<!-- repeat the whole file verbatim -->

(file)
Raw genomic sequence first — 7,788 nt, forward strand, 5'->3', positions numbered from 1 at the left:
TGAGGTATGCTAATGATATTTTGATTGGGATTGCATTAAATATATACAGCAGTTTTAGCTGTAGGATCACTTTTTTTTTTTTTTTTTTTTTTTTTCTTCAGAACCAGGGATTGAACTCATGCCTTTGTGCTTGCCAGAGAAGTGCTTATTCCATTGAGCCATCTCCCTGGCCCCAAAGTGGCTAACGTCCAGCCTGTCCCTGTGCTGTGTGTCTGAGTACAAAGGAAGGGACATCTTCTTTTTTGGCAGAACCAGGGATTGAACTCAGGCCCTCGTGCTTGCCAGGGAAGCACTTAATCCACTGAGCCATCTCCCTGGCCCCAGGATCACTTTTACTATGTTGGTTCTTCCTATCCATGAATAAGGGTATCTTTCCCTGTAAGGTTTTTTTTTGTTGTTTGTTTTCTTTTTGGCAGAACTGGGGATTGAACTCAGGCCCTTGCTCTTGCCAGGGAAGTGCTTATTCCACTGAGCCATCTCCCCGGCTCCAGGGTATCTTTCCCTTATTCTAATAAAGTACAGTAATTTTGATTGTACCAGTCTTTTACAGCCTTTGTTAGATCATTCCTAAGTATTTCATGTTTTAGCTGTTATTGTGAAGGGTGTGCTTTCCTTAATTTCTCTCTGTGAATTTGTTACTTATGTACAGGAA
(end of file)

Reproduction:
Raw genomic sequence first — 7,788 nt, forward strand, 5'->3', positions numbered from 1 at the left:
TGAGGTATGCTAATGATATTTTGATTGGGATTGCATTAAATATATACAGCAGTTTTAGCTGTAGGATCACTTTTTTTTTTTTTTTTTTTTTTTTTCTTCAGAACCAGGGATTGAACTCATGCCTTTGTGCTTGCCAGAGAAGTGCTTATTCCATTGAGCCATCTCCCTGGCCCCAAAGTGGCTAACGTCCAGCCTGTCCCTGTGCTGTGTGTCTGAGTACAAAGGAAGGGACATCTTCTTTTTTGGCAGAACCAGGGATTGAACTCAGGCCCTCGTGCTTGCCAGGGAAGCACTTAATCCACTGAGCCATCTCCCTGGCCCCAGGATCACTTTTACTATGTTGGTTCTTCCTATCCATGAATAAGGGTATCTTTCCCTGTAAGGTTTTTTTTTGTTGTTTGTTTTCTTTTTGGCAGAACTGGGGATTGAACTCAGGCCCTTGCTCTTGCCAGGGAAGTGCTTATTCCACTGAGCCATCTCCCCGGCTCCAGGGTATCTTTCCCTTATTCTAATAAAGTACAGTAATTTTGATTGTACCAGTCTTTTACAGCCTTTGTTAGATCATTCCTAAGTATTTCATGTTTTAGCTGTTATTGTGAAGGGTGTGCTTTCCTTAATTTCTCTCTGTGAATTTGTTACTTATGTACAGGAA